“What is even more infuriating is that two toxic people in our neighborhood are allowed to shut down part of a legitimate business and force them to spend thousands of dollars in legal fees,” Rogers said in his statement. “Their ability to do this should be eliminated from D.C. law, and I urge Mayor Gray and the D.C. Council to reform D.C.’s archaic regulatory laws.”


Continue Reading


  1. Jimmy

    June 12, 2012 at 12:00 pm

    Entities have rights the same as citizen’s do. Have they been violated?

  2. DC for 8 Years

    June 12, 2012 at 3:06 pm

    I’ve lived in DC for 8 years and have watched 17th Street evolve. Of all places, Hanks has been one of most admirable additions. Hanks is a restaurant and not a bar or nightclub with pulsating music and late night crowds. These neighbors are ridiculous. I’d take a good restaurant neighbor anytime.

  3. DC Resident

    June 14, 2012 at 9:51 am

    I’m sorry, but if these are “Long Term Residents” then this could very likely be anti-gay sentiment. This area used to be horrible and the people who lived there know it. These businesses have turned this area into a safe and wonderful neighborhood. Fighting against that is ridiculous.

  4. Chief

    June 14, 2012 at 9:55 am

    Hanks customers are continuously blocking the sidewalk, being loud and obnoxious and causing issues. Not to mention drinking on the sidewalk after ordering alcohol at the bar. While i generally agree with the outdoor seating in the district i think “Hanks” may have stepped crossed the line .

Leave a Reply

Your email address will not be published. Required fields are marked *


D.C. rejects request by gyms to lift mask mandate

LGBTQ-owned venues sign letter calling requirement ‘devastating’ for business



Owners of two LGBTQ-owned D.C. fitness studios and one gym signed on to a joint letter with the owners of six other similar businesses urging D.C. Mayor Muriel Bowser and D.C. Department of Health Director Dr. Laquandra Nesbitt to lift a city mandate requiring patrons of gyms and fitness studios to wear masks. 

The Oct. 4 letter, written by gay businessman Bryan Myers, the CEO and president of a chain of local fitness studios using the trademark name of [solidcore], states that the mask mandate, which applies to people who are fully vaccinated for the coronavirus, is based largely on outdated data pertaining to gyms and fitness studios collected prior to the widespread availability of the COVID vaccine.

“More relevant data to inform decision-making would be to study the data from two, large Northeastern cities that have opted to allow fitness classes to continue with the requirement of vaccination in lieu of a mask requirement,” the letter states. “In both New York City and Philadelphia, which have opted for this approach, we have not seen an increase in the trajectory of the Delta variant,” Myers says in the letter.

In the last week of July, the U.S. Centers for Disease Control and Prevention issued a recommendation that cities and local jurisdictions with 50 new COVID cases per 100,000 residents per week, which at that time included D.C., should ask residents to voluntarily resume wearing masks indoors. That same week, Bowser announced she would go one step further by mandating the indoor use of masks in most public places, including gyms and fitness spas or studios.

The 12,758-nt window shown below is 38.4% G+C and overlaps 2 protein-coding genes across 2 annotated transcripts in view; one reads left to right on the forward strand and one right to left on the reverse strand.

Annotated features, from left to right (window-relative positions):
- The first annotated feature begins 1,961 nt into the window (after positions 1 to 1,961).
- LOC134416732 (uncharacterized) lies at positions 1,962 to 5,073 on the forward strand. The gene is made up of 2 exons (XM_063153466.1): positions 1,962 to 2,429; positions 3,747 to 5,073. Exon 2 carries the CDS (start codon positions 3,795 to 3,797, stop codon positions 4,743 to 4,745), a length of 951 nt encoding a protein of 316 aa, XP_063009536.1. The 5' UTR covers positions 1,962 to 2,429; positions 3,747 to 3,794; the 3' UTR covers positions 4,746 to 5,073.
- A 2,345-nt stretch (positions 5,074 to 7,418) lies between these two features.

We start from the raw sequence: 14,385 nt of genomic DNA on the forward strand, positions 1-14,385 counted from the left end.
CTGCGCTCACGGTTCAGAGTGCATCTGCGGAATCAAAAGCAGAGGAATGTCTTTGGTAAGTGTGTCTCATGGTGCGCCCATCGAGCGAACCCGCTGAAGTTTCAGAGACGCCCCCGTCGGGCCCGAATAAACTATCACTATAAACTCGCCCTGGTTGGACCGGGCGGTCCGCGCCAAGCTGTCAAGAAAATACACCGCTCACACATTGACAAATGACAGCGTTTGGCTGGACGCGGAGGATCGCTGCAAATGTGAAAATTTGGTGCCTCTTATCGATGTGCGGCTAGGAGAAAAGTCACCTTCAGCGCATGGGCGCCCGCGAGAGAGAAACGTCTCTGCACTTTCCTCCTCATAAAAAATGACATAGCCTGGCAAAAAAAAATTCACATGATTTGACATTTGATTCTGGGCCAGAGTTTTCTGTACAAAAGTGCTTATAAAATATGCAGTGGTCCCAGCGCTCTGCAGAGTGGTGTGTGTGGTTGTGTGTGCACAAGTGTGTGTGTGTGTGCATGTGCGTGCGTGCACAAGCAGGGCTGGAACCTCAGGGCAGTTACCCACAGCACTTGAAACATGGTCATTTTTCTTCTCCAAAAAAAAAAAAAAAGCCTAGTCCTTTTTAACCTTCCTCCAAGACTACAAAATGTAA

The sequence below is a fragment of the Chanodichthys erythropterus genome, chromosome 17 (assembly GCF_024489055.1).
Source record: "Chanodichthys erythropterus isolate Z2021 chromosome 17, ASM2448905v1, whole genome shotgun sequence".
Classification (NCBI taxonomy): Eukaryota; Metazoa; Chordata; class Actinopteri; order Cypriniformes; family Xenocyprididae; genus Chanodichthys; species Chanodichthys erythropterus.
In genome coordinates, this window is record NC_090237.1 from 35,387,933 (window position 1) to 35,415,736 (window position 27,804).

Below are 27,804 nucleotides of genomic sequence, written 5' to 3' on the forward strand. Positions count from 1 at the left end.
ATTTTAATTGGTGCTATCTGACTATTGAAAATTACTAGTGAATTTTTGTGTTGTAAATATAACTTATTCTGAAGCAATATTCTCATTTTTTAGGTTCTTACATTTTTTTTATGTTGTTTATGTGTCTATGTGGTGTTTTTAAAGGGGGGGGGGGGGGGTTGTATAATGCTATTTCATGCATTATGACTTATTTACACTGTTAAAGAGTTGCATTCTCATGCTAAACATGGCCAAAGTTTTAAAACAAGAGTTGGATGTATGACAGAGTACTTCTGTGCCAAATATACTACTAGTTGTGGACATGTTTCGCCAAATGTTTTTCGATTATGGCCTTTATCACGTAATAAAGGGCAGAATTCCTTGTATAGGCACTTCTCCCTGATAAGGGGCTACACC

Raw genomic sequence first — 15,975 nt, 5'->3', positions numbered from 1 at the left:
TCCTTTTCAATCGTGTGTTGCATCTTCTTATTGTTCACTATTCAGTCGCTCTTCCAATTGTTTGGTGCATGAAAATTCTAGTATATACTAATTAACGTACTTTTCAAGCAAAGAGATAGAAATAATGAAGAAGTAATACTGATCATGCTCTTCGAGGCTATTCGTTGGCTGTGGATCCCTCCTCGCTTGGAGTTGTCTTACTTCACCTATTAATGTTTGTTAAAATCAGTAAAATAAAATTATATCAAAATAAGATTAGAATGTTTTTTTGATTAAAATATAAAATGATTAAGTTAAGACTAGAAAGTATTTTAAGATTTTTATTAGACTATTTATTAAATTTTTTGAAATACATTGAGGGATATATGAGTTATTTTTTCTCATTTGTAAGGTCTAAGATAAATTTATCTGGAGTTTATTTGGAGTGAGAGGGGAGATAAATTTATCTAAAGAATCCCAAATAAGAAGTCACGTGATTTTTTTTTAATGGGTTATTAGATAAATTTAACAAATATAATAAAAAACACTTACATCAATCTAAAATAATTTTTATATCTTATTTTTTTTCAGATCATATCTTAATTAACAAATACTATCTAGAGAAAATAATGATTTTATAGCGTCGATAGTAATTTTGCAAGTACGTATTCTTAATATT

Bowser and Nesbitt said their intention was to take immediate steps to curtail the spread of the coronavirus so that the city would not be forced to return to the full shutdown mode, including the closing of businesses, that the mayor lifted earlier this year.

Maryland Gov. Larry Hogan and Virginia Gov. Ralph Northam announced they would ask residents of their states to consider using masks in crowded indoor spaces as recommended by the CDC, but said they would not require mask use. 

In their letter to Bowser and Nesbitt, the gym and fitness studio owners called on the mayor to provide the same exemption to their businesses as the city has provided for restaurants, bars, and nightclubs, which requires masks except when patrons are eating and drinking. 

“While it is true that bars, restaurants, and clubs technically have to follow the same guidelines, we know that in practice, these venues have been granted exceptions by D.C. Health,” the letter says. “On any given night, you can find hundreds of individuals crowded into a U Street bar, at a Capitol Hill restaurant, or thousands at a performance or party at The Anthem enjoying themselves – singing, dancing and physically exerting themselves, shouting – maskless – so long as they have a drink somewhere nearby,” says the letter.

“And to be unequivocally clear, we are not advocating that there is anything wrong with what is happening in other industries or that there be a change to the management of those industries/venues,” the letter continues. “We are simply advocating that we be treated the same as they are.”

The letter adds, “Finally, but perhaps most importantly, the mask mandate for fitness studios and gyms has resulted in devastating financial impact to these businesses – many of which are small locally owned.”